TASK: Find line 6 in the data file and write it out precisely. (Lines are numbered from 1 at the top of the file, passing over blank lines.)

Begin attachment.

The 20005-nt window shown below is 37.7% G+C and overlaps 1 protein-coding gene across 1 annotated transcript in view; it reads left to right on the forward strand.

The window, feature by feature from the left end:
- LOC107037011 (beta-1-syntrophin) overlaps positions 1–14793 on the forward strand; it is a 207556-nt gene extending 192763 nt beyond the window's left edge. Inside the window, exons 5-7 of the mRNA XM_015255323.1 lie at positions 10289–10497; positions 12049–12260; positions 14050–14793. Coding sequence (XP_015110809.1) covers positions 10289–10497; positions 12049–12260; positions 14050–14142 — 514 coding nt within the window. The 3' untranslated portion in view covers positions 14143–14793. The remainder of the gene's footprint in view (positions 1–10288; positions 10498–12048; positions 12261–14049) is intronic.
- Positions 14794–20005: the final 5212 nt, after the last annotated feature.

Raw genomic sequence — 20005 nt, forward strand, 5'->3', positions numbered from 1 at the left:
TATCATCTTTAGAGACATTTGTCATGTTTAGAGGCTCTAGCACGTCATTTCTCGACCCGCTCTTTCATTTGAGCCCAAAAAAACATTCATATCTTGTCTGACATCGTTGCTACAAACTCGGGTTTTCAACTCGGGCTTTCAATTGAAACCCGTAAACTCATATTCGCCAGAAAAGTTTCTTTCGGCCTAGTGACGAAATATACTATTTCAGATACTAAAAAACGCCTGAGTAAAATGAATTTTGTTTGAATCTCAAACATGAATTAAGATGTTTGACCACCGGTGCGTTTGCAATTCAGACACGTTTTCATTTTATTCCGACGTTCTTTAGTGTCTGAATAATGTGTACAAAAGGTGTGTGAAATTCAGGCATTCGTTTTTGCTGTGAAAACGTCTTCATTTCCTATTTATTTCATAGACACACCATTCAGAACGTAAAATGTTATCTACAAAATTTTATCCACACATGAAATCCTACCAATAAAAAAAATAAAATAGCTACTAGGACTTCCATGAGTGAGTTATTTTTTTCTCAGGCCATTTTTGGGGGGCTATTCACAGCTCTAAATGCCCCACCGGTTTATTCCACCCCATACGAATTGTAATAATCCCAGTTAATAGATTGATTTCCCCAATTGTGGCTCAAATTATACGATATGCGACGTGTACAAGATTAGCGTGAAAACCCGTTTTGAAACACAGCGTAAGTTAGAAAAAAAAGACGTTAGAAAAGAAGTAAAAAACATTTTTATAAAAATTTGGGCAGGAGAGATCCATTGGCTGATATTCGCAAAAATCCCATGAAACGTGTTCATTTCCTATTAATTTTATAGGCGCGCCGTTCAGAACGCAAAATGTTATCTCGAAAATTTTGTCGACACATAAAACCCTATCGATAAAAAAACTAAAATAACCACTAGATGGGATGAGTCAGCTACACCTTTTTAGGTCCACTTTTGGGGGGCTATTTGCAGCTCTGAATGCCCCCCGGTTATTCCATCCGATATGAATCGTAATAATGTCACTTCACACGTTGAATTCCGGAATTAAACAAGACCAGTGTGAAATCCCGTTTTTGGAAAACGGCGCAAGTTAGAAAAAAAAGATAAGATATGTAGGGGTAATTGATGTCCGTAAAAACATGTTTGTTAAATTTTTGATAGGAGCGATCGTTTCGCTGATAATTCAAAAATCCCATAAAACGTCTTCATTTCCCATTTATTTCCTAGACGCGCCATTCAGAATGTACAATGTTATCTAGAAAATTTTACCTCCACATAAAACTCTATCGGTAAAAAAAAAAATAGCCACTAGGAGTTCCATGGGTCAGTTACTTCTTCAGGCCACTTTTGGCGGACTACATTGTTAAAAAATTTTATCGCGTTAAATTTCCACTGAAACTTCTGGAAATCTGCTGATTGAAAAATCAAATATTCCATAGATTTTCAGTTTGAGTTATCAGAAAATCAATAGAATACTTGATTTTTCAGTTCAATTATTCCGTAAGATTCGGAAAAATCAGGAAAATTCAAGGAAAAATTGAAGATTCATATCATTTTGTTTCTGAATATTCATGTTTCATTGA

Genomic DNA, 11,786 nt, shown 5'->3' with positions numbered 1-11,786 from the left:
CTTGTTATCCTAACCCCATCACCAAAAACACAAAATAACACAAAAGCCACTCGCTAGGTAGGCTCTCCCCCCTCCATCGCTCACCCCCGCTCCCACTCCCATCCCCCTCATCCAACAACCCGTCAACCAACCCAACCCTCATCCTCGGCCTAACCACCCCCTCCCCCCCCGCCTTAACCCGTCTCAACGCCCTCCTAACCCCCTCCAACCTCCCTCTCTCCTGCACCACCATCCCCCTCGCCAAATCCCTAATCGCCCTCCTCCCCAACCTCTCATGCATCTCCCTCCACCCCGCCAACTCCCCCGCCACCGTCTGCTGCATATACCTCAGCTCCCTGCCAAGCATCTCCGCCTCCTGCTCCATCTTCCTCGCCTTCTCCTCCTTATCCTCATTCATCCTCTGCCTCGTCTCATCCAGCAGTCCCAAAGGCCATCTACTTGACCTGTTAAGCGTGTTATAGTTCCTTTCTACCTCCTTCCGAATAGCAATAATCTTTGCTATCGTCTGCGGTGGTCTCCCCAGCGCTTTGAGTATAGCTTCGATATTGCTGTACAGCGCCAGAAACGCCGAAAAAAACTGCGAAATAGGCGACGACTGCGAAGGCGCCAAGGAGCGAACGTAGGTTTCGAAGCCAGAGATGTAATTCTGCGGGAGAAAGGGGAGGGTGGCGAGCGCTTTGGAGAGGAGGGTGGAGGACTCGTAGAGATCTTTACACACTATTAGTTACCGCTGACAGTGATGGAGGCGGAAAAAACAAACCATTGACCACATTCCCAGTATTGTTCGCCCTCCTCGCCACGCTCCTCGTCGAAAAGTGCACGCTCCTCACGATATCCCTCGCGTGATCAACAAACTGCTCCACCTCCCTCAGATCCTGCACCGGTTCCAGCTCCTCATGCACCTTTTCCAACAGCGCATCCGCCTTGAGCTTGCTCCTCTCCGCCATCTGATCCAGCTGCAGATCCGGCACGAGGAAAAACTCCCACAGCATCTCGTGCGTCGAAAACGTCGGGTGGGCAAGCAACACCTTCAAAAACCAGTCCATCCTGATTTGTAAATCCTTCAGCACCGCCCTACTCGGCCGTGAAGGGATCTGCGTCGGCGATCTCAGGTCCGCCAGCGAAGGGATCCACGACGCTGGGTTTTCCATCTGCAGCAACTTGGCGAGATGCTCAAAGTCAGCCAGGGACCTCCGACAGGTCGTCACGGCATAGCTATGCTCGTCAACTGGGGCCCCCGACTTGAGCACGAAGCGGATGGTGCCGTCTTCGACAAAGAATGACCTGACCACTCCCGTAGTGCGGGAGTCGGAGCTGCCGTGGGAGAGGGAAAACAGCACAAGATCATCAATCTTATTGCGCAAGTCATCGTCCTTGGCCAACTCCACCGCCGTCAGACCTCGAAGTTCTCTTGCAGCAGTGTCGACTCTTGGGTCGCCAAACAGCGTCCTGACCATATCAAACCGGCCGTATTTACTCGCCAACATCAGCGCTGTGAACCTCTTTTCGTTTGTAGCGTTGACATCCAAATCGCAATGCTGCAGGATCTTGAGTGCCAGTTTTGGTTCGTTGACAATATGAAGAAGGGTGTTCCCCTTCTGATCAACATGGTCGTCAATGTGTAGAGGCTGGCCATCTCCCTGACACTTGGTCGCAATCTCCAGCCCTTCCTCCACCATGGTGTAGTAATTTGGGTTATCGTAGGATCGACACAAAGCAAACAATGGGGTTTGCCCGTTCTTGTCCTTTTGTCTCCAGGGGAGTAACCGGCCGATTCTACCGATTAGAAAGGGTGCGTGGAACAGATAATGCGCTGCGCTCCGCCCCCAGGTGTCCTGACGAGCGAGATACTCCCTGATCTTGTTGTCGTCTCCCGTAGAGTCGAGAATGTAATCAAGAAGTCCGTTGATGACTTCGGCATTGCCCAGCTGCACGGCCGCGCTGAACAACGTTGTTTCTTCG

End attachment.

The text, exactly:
TATCATCTTTAGAGACATTTGTCATGTTTAGAGGCTCTAGCACGTCATTTCTCGACCCGCTCTTTCATTTGAGCCCAAAAAAACATTCATATCTTGTCTGACATCGTTGCTACAAACTCGGGTTTTCAACTCGGGCTTTCAATTGAAACCCGTAAACTCATATTCGCCAGAAAAGTTTCTTTCGGCCTAGTGACGAAATATACTATTTCAGATACTAAAAAACGCCTGAGTAAAATGAATTTTGTTTGAATCTCAAACATGAATTAAGATGTTTGACCACCGGTGCGTTTGCAATTCAGACACGTTTTCATTTTATTCCGACGTTCTTTAGTGTCTGAATAATGTGTACAAAAGGTGTGTGAAATTCAGGCATTCGTTTTTGCTGTGAAAACGTCTTCATTTCCTATTTATTTCATAGACACACCATTCAGAACGTAAAATGTTATCTACAAAATTTTATCCACACATGAAATCCTACCAATAAAAAAAATAAAATAGCTACTAGGACTTCCATGAGTGAGTTATTTTTTTCTCAGGCCATTTTTGGGGGGCTATTCACAGCTCTAAATGCCCCACCGGTTTATTCCACCCCATACGAATTGTAATAATCCCAGTTAATAGATTGATTTCCCCAATTGTGGCTCAAATTATACGATATGCGACGTGTACAAGATTAGCGTGAAAACCCGTTTTGAAACACAGCGTAAGTTAGAAAAAAAAGACGTTAGAAAAGAAGTAAAAAACATTTTTATAAAAATTTGGGCAGGAGAGATCCATTGGCTGATATTCGCAAAAATCCCATGAAACGTGTTCATTTCCTATTAATTTTATAGGCGCGCCGTTCAGAACGCAAAATGTTATCTCGAAAATTTTGTCGACACATAAAACCCTATCGATAAAAAAACTAAAATAACCACTAGATGGGATGAGTCAGCTACACCTTTTTAGGTCCACTTTTGGGGGGCTATTTGCAGCTCTGAATGCCCCCCGGTTATTCCATCCGATATGAATCGTAATAATGTCACTTCACACGTTGAATTCCGGAATTAAACAAGACCAGTGTGAAATCCCGTTTTTGGAAAACGGCGCAAGTTAGAAAAAAAAGATAAGATATGTAGGGGTAATTGATGTCCGTAAAAACATGTTTGTTAAATTTTTGATAGGAGCGATCGTTTCGCTGATAATTCAAAAATCCCATAAAACGTCTTCATTTCCCATTTATTTCCTAGACGCGCCATTCAGAATGTACAATGTTATCTAGAAAATTTTACCTCCACATAAAACTCTATCGGTAAAAAAAAAAATAGCCACTAGGAGTTCCATGGGTCAGTTACTTCTTCAGGCCACTTTTGGCGGACTACATTGTTAAAAAATTTTATCGCGTTAAATTTCCACTGAAACTTCTGGAAATCTGCTGATTGAAAAATCAAATATTCCATAGATTTTCAGTTTGAGTTATCAGAAAATCAATAGAATACTTGATTTTTCAGTTCAATTATTCCGTAAGATTCGGAAAAATCAGGAAAATTCAAGGAAAAATTGAAGATTCATATCATTTTGTTTCTGAATATTCATGTTTCATTGA